- 1/29/2013 12:17:44 PM
A Ponemon Institute study has found that 59 percent of respondents believe their privacy rights are being diminished by social media, smart devices and geo-tracking.
- 1/29/2013 12:12:39 PM
Monday marked the fourth annual Data Privacy Day, and saw two major tech companies observing it by working to increase public awareness of the ease at which governments worldwide can access online data, reports CNN. Twitter released its latest transparency reportoutlining government requests for data, including more detail this year, and Google followed up on its report released last week with calls for more stringent protections for users' data. Google's chief legal officer said, "We want to be sure we're taking our responsibilities really seriously," adding, "we are going to make sure that governments around the world follow standards and do this in a reasonable way that strikes the balance."
- 1/29/2013 12:10:48 PM
The Maryland Attorney General's Office just created a new unit aimed at addressing privacy online, including cybersecurity, cyberbullying, company privacy policies and the enforcement of the Children's Online Privacy Protection Act, reports The Washington Post. While criminal activity is a problem, Attorney General Douglas Gansler said the Internet Privacy Unit isn't "under a criminal rubric. This is about the information you're putting online—to whom it's being disseminated, to who your information is being sold to, for commercial gain." (Registration may be required to access this information.)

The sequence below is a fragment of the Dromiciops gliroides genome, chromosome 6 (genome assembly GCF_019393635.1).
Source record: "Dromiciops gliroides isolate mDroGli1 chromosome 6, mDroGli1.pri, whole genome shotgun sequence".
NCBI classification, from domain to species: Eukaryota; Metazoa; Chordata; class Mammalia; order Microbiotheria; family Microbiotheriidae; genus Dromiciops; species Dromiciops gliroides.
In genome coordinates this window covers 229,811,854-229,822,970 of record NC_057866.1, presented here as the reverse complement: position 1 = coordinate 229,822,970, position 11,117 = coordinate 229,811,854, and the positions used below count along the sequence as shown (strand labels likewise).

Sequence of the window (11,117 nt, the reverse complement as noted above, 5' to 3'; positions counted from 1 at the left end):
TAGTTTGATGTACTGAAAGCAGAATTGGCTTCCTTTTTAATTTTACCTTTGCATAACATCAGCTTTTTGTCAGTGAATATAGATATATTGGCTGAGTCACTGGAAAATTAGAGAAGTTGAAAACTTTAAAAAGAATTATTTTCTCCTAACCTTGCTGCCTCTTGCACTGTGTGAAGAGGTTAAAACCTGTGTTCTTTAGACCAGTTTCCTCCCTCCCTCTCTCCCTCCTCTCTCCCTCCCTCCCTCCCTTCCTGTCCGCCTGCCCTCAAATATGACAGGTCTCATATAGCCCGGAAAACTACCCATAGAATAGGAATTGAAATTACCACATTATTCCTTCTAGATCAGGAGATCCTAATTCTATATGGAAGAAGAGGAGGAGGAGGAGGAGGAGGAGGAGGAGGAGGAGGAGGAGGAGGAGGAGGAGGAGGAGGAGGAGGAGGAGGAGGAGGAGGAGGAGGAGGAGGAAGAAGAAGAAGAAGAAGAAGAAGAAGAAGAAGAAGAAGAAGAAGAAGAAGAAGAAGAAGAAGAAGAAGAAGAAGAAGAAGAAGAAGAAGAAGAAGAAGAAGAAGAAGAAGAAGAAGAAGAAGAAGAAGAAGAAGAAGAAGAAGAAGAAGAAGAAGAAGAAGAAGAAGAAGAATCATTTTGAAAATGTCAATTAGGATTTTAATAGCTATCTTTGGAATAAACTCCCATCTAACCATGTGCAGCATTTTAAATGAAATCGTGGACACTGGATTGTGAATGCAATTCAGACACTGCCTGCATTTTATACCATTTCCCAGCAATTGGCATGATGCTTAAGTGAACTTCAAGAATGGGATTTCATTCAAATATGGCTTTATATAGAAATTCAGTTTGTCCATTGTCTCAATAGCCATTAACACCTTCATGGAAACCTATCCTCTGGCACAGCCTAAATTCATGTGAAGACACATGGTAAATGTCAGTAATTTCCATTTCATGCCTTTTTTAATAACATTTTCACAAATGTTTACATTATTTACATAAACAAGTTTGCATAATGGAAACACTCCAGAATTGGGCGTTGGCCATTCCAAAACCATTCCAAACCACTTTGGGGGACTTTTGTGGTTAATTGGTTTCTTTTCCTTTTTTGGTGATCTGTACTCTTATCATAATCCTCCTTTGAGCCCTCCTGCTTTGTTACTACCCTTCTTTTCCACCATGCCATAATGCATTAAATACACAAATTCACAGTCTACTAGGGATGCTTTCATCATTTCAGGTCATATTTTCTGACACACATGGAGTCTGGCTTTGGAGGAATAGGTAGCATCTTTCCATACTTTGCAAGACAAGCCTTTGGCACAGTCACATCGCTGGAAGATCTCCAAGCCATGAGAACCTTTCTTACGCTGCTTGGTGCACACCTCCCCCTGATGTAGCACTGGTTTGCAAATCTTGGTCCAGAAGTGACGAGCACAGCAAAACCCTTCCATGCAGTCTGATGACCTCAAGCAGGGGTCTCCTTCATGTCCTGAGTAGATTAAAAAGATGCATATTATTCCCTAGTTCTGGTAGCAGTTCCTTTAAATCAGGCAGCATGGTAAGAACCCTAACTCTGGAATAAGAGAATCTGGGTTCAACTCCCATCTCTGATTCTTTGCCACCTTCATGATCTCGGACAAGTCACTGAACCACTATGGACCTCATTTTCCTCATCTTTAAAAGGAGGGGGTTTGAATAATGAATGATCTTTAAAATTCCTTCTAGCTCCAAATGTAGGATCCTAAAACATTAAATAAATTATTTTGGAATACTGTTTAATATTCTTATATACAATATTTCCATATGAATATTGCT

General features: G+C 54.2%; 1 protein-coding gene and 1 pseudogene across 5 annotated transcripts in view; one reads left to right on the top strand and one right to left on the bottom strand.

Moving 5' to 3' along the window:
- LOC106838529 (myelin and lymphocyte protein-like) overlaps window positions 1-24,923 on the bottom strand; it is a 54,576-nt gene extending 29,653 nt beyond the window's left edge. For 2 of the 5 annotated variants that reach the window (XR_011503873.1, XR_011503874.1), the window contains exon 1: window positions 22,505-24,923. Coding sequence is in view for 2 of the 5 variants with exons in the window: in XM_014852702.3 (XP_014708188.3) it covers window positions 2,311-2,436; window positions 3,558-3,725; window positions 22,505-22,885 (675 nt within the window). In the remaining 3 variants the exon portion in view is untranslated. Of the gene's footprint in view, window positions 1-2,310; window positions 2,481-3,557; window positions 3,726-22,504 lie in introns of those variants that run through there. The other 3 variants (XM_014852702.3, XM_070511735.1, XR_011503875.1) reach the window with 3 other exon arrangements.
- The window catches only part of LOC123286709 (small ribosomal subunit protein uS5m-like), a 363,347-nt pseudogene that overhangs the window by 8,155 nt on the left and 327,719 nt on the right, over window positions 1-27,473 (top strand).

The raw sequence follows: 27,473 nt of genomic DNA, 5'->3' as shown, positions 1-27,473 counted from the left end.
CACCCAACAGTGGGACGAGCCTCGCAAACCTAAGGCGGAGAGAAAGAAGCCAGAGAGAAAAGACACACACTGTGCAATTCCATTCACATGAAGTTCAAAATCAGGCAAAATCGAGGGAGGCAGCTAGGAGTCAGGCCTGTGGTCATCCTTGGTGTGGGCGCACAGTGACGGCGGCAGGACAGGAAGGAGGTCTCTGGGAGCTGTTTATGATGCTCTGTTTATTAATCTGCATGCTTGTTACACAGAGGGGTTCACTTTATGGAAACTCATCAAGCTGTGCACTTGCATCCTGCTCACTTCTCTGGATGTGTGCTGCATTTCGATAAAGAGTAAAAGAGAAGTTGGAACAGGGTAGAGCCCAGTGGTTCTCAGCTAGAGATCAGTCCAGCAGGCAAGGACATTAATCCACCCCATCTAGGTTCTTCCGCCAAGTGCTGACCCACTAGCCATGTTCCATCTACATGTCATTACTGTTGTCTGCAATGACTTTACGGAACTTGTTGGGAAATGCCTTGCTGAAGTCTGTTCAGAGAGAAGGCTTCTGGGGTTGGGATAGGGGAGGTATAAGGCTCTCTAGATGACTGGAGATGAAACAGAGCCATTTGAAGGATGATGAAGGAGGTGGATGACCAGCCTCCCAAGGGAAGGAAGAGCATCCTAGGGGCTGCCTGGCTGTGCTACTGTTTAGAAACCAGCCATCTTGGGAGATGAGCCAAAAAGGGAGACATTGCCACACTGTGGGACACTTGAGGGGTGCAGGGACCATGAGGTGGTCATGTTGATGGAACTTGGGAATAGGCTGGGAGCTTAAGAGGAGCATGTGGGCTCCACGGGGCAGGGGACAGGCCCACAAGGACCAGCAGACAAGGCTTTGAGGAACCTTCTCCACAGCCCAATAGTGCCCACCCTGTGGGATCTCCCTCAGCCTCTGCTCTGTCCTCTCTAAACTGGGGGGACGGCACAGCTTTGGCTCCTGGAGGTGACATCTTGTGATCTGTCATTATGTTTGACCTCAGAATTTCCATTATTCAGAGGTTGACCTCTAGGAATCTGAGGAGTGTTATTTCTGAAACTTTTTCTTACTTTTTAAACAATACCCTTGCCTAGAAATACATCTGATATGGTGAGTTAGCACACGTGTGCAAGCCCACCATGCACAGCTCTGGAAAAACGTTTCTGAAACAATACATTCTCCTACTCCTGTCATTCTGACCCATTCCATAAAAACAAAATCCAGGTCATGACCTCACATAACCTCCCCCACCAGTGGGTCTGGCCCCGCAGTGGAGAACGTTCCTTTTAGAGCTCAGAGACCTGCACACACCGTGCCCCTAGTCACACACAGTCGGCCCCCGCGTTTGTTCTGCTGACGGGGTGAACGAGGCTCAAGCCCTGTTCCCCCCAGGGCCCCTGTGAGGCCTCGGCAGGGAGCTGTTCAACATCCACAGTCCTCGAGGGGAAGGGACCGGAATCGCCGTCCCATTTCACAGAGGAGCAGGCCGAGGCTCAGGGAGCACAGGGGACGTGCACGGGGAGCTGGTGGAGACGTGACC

- by Jeff, Data Doctor
- 1/29/2013 11:46:43 AM
Absolutely scary. As much as I like to think that all this data on me is disjointed and yes maybe more data hides my personal data a little, and maybe it's all aggregate or I'm just a number and the personal stuff is separate from the buying habits. I cannot believe, at the rate of innovation and change that any one of these things will persist indefinetly. Some of these are considered 'problems' to be 'solved' and the tools get better every few months it seems. We will never have the kind of privacy that we once enjoyed and that is too bad, I believe something magical is lost. A little quiet place in your mind is destroyed. I little impulse to be silly because no one is watching or just your family and freind are watching will be gone forever. I think privacy is something we should cherish. Just my humble opinion.
- by Callmebob, Master Analyst
- 1/28/2013 1:35:22 PM
I am ambivalent about big-data. While I see the value and positives that big-data can deliver, I hesitate to drink the Kool-Aid when I read stories like the Google settlement to Apple over Safari tracking or Facebook coughing up 20 million for exploiting users' pictures to endorse products. Ultimately, I trust people but I have trouble trusting companies.
- by bulk, Data Doctor
- 1/28/2013 1:15:17 PM
It doesnt bother me, I think privacy is very subjective at this point. I have said this in the past, and will say again, but I think the more data and info there is out there regarding us the more privacy we will actually have, and the upside benifits do not hurt. I say open the flood gates.
- by BethSchultz, Blogger
- 1/28/2013 1:04:01 PM
Hi Noreen. I think we need to be a little scared, for privacy reasons. Tons of good will -- is already -- coming out of the ability to analyze big-data but there's tons of potential for companies to cross the line, too.